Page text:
An ancient symbiosis founded entirely on exploitation, not mutual benefit
Biologists at the universities of Exeter and York have published new research which shows that an ancient symbiosis is founded entirely on exploitation, not mutual benefit.
The researchers concluded that a single-celled protozoa called Paramecium bursaria benefits from exploiting a green algae which lives inside it, providing its host with sugar and oxygen from photosynthesis.
Scientists have been debating for decades whether symbioses, like the Paramecium-Chlorella association, are based on mutual benefit or exploitation.
The common belief among academics was that both the protozoa and algae benefit.
Dr Chris Lowe, lecturer in Evolutionary Ecology at the University of Exeter and lead researcher on the paper, said: "This research suggests that what we have always thought of as mutualism – where species gain mutual benefit from interacting with each other – might actually be based on exploitation where one species gains by capturing and then taking resources from another."
The new research builds on work carried out 20 years ago at the University of York by Professor Richard Law.
Professor Mike Brockhurst, from the Department of Biology, said: "Richard Law came up with exploitation theory in the 1990s and his mathematics has shown to be correct.
"This new research has turned the assumption that symbiosis is mutually beneficial on its head."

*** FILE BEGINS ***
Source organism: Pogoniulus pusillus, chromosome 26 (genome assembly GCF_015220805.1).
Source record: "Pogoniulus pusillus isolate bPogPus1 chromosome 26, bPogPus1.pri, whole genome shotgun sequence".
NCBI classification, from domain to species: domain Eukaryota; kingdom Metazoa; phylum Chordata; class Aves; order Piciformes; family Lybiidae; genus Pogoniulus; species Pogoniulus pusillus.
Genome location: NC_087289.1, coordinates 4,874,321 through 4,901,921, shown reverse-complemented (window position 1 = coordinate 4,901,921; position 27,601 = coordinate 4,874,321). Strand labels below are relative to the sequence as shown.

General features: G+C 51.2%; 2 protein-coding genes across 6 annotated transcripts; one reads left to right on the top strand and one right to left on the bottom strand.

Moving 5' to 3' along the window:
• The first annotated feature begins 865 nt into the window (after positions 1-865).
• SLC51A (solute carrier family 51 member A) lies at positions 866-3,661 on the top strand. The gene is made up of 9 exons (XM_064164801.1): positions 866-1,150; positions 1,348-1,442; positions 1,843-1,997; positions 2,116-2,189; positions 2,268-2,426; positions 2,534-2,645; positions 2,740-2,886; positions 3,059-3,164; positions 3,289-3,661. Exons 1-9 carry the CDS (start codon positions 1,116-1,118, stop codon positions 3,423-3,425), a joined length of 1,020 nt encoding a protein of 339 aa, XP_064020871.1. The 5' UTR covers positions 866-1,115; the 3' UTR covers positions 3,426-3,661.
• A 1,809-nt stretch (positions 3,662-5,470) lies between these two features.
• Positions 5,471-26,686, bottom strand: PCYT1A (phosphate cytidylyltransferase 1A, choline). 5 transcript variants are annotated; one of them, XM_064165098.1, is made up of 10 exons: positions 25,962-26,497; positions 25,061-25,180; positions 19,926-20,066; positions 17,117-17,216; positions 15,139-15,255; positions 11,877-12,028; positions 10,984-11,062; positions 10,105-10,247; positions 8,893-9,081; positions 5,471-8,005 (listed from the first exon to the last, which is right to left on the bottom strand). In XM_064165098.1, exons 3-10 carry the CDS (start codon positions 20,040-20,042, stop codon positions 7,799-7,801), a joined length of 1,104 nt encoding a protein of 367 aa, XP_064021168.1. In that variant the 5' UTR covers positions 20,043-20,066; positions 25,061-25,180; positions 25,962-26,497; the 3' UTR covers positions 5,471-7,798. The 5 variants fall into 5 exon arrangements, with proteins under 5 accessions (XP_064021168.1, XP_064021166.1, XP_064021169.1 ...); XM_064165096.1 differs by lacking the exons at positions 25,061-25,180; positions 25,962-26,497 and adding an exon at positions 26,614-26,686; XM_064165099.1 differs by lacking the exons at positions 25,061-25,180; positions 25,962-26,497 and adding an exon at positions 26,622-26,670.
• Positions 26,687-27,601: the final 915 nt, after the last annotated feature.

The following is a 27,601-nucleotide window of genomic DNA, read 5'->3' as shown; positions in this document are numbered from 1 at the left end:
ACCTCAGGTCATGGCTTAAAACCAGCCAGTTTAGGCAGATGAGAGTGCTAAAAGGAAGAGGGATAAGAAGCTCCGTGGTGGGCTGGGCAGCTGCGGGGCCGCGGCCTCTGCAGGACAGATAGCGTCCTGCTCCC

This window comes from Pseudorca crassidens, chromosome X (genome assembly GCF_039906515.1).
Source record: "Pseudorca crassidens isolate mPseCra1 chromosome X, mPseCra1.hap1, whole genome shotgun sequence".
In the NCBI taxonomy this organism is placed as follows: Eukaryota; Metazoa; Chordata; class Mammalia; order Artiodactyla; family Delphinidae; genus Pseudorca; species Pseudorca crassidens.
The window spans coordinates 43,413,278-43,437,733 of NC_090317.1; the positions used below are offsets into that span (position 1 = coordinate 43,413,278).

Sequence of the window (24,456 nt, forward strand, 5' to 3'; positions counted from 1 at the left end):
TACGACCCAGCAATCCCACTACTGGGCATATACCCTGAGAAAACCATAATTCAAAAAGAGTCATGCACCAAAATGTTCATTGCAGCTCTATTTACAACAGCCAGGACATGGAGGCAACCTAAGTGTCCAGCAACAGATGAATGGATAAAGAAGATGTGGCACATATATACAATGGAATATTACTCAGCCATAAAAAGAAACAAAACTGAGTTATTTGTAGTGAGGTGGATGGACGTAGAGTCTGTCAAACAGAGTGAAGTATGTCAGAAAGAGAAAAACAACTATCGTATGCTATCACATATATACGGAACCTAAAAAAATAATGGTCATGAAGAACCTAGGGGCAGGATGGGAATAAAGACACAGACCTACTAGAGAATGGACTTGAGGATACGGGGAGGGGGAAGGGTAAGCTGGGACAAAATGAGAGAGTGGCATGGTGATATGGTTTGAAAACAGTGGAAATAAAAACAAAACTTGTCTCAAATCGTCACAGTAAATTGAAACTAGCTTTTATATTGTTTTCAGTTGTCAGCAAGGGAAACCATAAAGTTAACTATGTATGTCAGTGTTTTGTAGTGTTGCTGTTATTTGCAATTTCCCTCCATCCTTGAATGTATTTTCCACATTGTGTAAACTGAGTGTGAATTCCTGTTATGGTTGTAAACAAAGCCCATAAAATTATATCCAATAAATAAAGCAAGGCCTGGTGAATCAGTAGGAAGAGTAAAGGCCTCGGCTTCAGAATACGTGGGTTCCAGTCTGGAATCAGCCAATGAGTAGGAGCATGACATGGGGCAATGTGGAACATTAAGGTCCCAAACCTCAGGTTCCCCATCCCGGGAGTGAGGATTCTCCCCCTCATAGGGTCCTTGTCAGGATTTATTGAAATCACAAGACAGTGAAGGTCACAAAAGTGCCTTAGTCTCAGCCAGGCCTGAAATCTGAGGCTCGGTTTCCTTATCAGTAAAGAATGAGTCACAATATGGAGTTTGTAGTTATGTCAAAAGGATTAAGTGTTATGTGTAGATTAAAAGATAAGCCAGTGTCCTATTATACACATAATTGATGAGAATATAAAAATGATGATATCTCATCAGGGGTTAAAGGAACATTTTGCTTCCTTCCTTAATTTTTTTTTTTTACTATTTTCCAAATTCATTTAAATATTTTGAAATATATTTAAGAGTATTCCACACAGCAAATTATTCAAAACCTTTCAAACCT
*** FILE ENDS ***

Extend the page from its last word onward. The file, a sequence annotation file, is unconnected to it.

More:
Professor Brockhurst said the team, which also included researchers from the University of Sheffield, tested the symbiotic relationship of the protozoa and algae across gradients of different light intensity.
"We found that for the host the benefits of being in symbiosis increased with light. Although symbiosis is very costly in the dark for the hosts, because the algae are useless, when you increase the light intensity then it becomes very beneficial to have algae because they give you lots of sugar.
"Across all of the environments that we tested we never found any conditions where both species benefited. For the algae it is always costly to be in symbiosis."
Professor Brockhurst said the research, which was funded by the Natural Environment Research Council (NERC) and published in Current Biology, suggests there is likely to be an exploitative component in other symbiotic relationships.
"The big one is corals, where climate change related bleaching results from loss of photosynthetic microbial symbionts," he added.
"I suspect in a lot of cases where we assume mutualism we might find that isn't the case, which has important implications for understanding and conserving symbioses in nature.
"Because symbioses are so common, understanding how symbiotic species interact and how they evolve will tell us a lot about ecosystems and how they will respond to climate change."